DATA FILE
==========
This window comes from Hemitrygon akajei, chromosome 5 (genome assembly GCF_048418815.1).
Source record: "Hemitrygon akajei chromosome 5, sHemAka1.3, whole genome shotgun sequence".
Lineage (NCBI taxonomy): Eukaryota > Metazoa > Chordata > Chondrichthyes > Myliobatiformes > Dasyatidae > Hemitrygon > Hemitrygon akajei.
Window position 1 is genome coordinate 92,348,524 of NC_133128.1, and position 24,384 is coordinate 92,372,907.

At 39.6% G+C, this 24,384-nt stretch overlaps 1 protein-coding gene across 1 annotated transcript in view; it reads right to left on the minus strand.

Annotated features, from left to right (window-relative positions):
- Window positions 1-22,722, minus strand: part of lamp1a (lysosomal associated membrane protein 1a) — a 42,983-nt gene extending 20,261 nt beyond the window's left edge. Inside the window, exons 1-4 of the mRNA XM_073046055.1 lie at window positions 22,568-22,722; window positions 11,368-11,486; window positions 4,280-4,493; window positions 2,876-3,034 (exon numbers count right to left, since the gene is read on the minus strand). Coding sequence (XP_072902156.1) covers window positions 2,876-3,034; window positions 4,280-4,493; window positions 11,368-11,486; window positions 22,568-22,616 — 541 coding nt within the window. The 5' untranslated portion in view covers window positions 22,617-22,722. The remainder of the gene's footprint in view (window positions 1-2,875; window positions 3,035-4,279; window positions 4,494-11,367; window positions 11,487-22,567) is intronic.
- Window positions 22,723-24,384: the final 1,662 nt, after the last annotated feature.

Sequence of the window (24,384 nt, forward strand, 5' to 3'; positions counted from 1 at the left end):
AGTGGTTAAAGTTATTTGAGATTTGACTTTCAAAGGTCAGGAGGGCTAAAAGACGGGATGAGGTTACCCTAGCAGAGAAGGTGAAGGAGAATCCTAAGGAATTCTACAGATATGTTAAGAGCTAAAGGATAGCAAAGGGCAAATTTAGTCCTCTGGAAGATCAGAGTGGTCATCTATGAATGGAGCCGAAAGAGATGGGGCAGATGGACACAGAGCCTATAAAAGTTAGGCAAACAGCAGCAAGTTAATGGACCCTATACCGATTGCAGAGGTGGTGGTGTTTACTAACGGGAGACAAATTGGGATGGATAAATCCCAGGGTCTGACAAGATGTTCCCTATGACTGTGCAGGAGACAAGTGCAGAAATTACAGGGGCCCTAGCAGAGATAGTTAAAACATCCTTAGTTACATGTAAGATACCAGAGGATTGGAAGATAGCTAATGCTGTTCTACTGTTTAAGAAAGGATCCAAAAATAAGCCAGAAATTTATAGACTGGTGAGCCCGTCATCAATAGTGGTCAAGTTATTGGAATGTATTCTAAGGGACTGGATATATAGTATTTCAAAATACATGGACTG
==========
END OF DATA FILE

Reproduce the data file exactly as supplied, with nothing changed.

This window comes from Hemitrygon akajei, chromosome 5 (genome assembly GCF_048418815.1).
Source record: "Hemitrygon akajei chromosome 5, sHemAka1.3, whole genome shotgun sequence".
Lineage (NCBI taxonomy): Eukaryota > Metazoa > Chordata > Chondrichthyes > Myliobatiformes > Dasyatidae > Hemitrygon > Hemitrygon akajei.
Window position 1 is genome coordinate 92,348,524 of NC_133128.1, and position 24,384 is coordinate 92,372,907.

At 39.6% G+C, this 24,384-nt stretch overlaps 1 protein-coding gene across 1 annotated transcript in view; it reads right to left on the minus strand.

Annotated features, from left to right (window-relative positions):
- Window positions 1-22,722, minus strand: part of lamp1a (lysosomal associated membrane protein 1a) — a 42,983-nt gene extending 20,261 nt beyond the window's left edge. Inside the window, exons 1-4 of the mRNA XM_073046055.1 lie at window positions 22,568-22,722; window positions 11,368-11,486; window positions 4,280-4,493; window positions 2,876-3,034 (exon numbers count right to left, since the gene is read on the minus strand). Coding sequence (XP_072902156.1) covers window positions 2,876-3,034; window positions 4,280-4,493; window positions 11,368-11,486; window positions 22,568-22,616 — 541 coding nt within the window. The 5' untranslated portion in view covers window positions 22,617-22,722. The remainder of the gene's footprint in view (window positions 1-2,875; window positions 3,035-4,279; window positions 4,494-11,367; window positions 11,487-22,567) is intronic.
- Window positions 22,723-24,384: the final 1,662 nt, after the last annotated feature.

Sequence of the window (24,384 nt, forward strand, 5' to 3'; positions counted from 1 at the left end):
AGTGGTTAAAGTTATTTGAGATTTGACTTTCAAAGGTCAGGAGGGCTAAAAGACGGGATGAGGTTACCCTAGCAGAGAAGGTGAAGGAGAATCCTAAGGAATTCTACAGATATGTTAAGAGCTAAAGGATAGCAAAGGGCAAATTTAGTCCTCTGGAAGATCAGAGTGGTCATCTATGAATGGAGCCGAAAGAGATGGGGCAGATGGACACAGAGCCTATAAAAGTTAGGCAAACAGCAGCAAGTTAATGGACCCTATACCGATTGCAGAGGTGGTGGTGTTTACTAACGGGAGACAAATTGGGATGGATAAATCCCAGGGTCTGACAAGATGTTCCCTATGACTGTGCAGGAGACAAGTGCAGAAATTACAGGGGCCCTAGCAGAGATAGTTAAAACATCCTTAGTTACATGTAAGATACCAGAGGATTGGAAGATAGCTAATGCTGTTCTACTGTTTAAGAAAGGATCCAAAAATAAGCCAGAAATTTATAGACTGGTGAGCCCGTCATCAATAGTGGTCAAGTTATTGGAATGTATTCTAAGGGACTGGATATATAGTATTTCAAAATACATGGACTG